Comp578                                                                                                                     Susan Portugal Fall 2008

Assignment 10                                                                     November 6, 2008


9.8.1
For sparse data, discuss why considering only the presence of non-zero values might give a more accurate view of the objects than considering the actual magnitudes of values.  When would such an approach not be desirable?

The approach of considering only the presence of non-zero values may not be desirable when performing clustering analysis. If the actual magnitude of the values is considered then the results will demonstrate the true number of clusters present in the data set.

One situation where considering only the presence of the non-zero values can be applied is the market basket.  When only looking at the non-zero values one can conclude the association of a small list of items instead of evaluating the entire stores inventory list.


9.8.2
Describe the change in the time complexity of K-means as the number of clusters to be found increases.

The change in the time complexity of K-means as the number of clusters increases, linearly increases as the number of clusters increase.  The following gives the representation for O(m):

                                                   O(I x K x m x n)Time Requirements

I = number of iterations
K = number of clusters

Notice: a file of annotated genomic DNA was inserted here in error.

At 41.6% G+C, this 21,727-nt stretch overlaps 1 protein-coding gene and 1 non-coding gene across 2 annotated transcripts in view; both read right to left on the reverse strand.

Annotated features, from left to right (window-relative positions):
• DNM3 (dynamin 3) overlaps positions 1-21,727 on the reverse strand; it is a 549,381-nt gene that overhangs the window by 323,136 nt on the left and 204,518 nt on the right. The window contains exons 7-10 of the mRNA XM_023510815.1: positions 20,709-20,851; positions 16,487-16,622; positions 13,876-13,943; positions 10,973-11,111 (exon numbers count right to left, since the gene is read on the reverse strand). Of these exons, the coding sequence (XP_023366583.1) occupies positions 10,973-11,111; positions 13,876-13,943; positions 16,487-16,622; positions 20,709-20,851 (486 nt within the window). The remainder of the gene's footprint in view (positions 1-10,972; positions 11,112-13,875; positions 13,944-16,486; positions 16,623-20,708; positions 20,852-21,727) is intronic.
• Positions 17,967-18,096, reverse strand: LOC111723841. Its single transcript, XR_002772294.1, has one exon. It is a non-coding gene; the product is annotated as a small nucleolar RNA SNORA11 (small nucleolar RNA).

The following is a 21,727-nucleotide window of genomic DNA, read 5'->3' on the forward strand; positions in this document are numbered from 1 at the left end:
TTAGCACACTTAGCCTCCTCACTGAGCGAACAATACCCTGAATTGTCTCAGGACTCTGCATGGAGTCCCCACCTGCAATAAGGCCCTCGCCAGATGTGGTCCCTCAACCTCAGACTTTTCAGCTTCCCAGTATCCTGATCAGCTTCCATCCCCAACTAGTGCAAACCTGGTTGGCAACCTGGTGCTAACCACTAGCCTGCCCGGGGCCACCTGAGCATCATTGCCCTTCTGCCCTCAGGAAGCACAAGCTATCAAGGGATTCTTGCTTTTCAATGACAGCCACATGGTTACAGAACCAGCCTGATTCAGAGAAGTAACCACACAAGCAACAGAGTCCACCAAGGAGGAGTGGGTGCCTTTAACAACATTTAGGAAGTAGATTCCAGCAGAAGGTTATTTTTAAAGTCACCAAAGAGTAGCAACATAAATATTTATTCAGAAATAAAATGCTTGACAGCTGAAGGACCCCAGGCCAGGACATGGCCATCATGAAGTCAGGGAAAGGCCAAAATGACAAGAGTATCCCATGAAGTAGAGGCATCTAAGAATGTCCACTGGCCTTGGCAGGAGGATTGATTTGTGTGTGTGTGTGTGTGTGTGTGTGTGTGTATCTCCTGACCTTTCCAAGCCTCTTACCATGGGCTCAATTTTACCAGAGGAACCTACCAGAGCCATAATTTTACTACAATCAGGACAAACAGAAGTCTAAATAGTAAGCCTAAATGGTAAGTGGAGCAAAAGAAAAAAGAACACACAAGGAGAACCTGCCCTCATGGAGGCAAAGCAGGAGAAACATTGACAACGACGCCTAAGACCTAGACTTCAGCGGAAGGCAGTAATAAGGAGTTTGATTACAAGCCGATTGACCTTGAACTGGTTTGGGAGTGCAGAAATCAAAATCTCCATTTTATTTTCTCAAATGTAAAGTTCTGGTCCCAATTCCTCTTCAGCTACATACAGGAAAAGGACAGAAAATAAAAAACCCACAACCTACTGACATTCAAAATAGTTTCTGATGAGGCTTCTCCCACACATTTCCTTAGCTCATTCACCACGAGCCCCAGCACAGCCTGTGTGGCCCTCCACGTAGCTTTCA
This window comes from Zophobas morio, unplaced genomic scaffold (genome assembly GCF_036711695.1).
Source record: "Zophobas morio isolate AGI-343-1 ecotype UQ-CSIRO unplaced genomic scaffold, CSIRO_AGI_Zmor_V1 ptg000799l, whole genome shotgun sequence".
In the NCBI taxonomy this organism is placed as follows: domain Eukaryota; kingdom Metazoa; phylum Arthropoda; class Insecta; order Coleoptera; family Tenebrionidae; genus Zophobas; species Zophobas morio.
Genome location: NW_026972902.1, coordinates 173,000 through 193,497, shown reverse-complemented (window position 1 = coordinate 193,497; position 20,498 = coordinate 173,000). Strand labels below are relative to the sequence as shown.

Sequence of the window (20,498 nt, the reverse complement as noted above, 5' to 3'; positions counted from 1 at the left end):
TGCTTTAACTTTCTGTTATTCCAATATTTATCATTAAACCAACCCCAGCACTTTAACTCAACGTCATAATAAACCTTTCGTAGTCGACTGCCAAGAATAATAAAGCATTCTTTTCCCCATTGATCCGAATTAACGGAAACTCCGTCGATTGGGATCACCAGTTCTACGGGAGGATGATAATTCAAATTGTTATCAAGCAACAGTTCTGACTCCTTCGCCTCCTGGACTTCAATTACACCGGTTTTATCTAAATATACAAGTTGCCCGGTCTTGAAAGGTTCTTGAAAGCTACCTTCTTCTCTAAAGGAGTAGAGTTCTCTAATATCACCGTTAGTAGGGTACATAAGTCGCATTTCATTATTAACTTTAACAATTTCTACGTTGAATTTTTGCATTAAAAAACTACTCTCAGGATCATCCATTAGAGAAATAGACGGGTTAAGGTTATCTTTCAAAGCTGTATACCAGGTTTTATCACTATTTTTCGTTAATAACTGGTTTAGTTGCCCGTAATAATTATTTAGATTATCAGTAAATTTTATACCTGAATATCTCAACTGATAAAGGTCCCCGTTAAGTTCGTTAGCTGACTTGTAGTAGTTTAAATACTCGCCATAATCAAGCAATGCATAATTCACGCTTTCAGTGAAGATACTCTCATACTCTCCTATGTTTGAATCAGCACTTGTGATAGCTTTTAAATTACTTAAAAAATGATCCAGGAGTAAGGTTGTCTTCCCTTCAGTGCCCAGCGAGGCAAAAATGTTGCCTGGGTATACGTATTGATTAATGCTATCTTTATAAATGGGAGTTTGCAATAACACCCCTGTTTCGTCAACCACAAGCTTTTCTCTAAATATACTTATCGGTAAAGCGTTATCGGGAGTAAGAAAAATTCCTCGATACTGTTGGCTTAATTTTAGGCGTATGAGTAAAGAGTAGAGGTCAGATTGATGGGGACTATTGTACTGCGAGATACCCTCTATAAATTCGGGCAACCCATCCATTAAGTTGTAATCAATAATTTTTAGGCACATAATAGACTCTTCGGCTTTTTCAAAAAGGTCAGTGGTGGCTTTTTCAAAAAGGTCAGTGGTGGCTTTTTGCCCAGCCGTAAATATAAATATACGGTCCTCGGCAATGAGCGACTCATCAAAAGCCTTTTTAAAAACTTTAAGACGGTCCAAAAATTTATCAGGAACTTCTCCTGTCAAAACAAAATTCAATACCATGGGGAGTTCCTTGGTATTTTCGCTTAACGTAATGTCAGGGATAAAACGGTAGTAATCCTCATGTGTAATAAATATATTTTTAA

m = number of points


9.8.3
Consider a set of documents.  Assume that all documents have been normalized to have a unit length of 1.  What is the “shape” of a cluster that consists of all documents whose cosine similarity to a centroid is greater than some specified constant?  In other words, cos(d,c) ≥ δ, where 0 < δ  ≤ 1.

The cluster “shape” consisting of all documents with cosine similarity to a centroid would be not be circular however round around the edges.  All the points would be located along the edge of the cluster.


9.8.4
Discuss the advantages and disadvantages of treating clustering as an optimization problem.  Among other factors, consider efficiency, non-determinism, and whether an optimization-based approach captures all types of clustering that are of interest.

Treating clustering as an optimization problem can be applied to solving many problems which may produce many different solutions.  Optimization’s disadvantage is it’s not efficient; all solutions must be found in order to find the ultimate solution.  The advantage of treating clustering as an optimization problem can be applied to problems that are more complex and difficult to be solved manually.  Examples of optimization algorithms: K-mean, EM-clustering, OPOSSUM and BIRCH.


9.8.12
Figure 9.28 shows a clustering of a two-dimensional point data set with two clusters: The leftmost cluster, whose points are marked by asterisks, is somewhat diffuse, while the rightmost cluster, whose points are marked by circles, is compact.  To the right of the compact cluster, there is a single point (marked by an arrow) that belongs to the diffuse cluster, whose center is farther away than that of the compact cluster.  Explain why this is possible with EM clustering, but not K-means clustering.

The point indicated by an arrow to the right of the compacted cluster can belong to a diffused cluster with EM clustering with how the algorithm works in comparison to K-mean clustering.  EM algorithm is a subset of K-mean algorithm  for dealing with spherical Gaussian distributions pertaining to equal covariance matricies with different means.  The two clusters with in the figure have different means and covariance matrices.  Therefore the difference in the two clusters’s  covariance matricies the EM clustering algorithm includes the diffuse cluster and the K-mean clustering algorithm includes the point in the dense cluster.


Reference:

Introduction to Data Mining,By: Pang-Ning Tan, Michael Steinbach, Vipin Kumar - Addison Wesley,2005,0321321367